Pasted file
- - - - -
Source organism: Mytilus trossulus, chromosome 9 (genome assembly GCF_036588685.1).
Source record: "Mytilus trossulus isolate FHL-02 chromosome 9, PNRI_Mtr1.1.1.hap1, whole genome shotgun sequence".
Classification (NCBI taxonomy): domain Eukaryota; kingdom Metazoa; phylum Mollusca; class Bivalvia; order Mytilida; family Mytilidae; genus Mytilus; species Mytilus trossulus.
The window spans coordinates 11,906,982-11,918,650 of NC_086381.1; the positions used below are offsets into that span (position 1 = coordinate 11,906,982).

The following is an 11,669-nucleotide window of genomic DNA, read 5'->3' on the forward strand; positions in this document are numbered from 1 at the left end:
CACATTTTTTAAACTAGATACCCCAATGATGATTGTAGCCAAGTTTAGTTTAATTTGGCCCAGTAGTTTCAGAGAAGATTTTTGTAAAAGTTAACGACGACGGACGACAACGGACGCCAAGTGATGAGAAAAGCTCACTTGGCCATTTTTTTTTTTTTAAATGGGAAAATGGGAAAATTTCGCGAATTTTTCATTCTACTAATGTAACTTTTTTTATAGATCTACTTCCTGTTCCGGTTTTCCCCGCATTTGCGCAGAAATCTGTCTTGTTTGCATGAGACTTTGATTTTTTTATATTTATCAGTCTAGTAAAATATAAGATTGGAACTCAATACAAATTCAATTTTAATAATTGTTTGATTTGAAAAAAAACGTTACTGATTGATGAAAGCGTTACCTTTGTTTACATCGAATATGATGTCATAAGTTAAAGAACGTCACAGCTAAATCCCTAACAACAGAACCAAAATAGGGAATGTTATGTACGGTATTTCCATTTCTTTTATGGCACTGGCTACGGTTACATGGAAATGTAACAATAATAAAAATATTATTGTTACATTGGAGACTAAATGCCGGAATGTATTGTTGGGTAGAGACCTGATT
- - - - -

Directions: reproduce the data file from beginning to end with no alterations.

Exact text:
Source organism: Mytilus trossulus, chromosome 9 (genome assembly GCF_036588685.1).
Source record: "Mytilus trossulus isolate FHL-02 chromosome 9, PNRI_Mtr1.1.1.hap1, whole genome shotgun sequence".
Classification (NCBI taxonomy): domain Eukaryota; kingdom Metazoa; phylum Mollusca; class Bivalvia; order Mytilida; family Mytilidae; genus Mytilus; species Mytilus trossulus.
The window spans coordinates 11,906,982-11,918,650 of NC_086381.1; the positions used below are offsets into that span (position 1 = coordinate 11,906,982).

The following is an 11,669-nucleotide window of genomic DNA, read 5'->3' on the forward strand; positions in this document are numbered from 1 at the left end:
CACATTTTTTAAACTAGATACCCCAATGATGATTGTAGCCAAGTTTAGTTTAATTTGGCCCAGTAGTTTCAGAGAAGATTTTTGTAAAAGTTAACGACGACGGACGACAACGGACGCCAAGTGATGAGAAAAGCTCACTTGGCCATTTTTTTTTTTTTAAATGGGAAAATGGGAAAATTTCGCGAATTTTTCATTCTACTAATGTAACTTTTTTTATAGATCTACTTCCTGTTCCGGTTTTCCCCGCATTTGCGCAGAAATCTGTCTTGTTTGCATGAGACTTTGATTTTTTTATATTTATCAGTCTAGTAAAATATAAGATTGGAACTCAATACAAATTCAATTTTAATAATTGTTTGATTTGAAAAAAAACGTTACTGATTGATGAAAGCGTTACCTTTGTTTACATCGAATATGATGTCATAAGTTAAAGAACGTCACAGCTAAATCCCTAACAACAGAACCAAAATAGGGAATGTTATGTACGGTATTTCCATTTCTTTTATGGCACTGGCTACGGTTACATGGAAATGTAACAATAATAAAAATATTATTGTTACATTGGAGACTAAATGCCGGAATGTATTGTTGGGTAGAGACCTGATT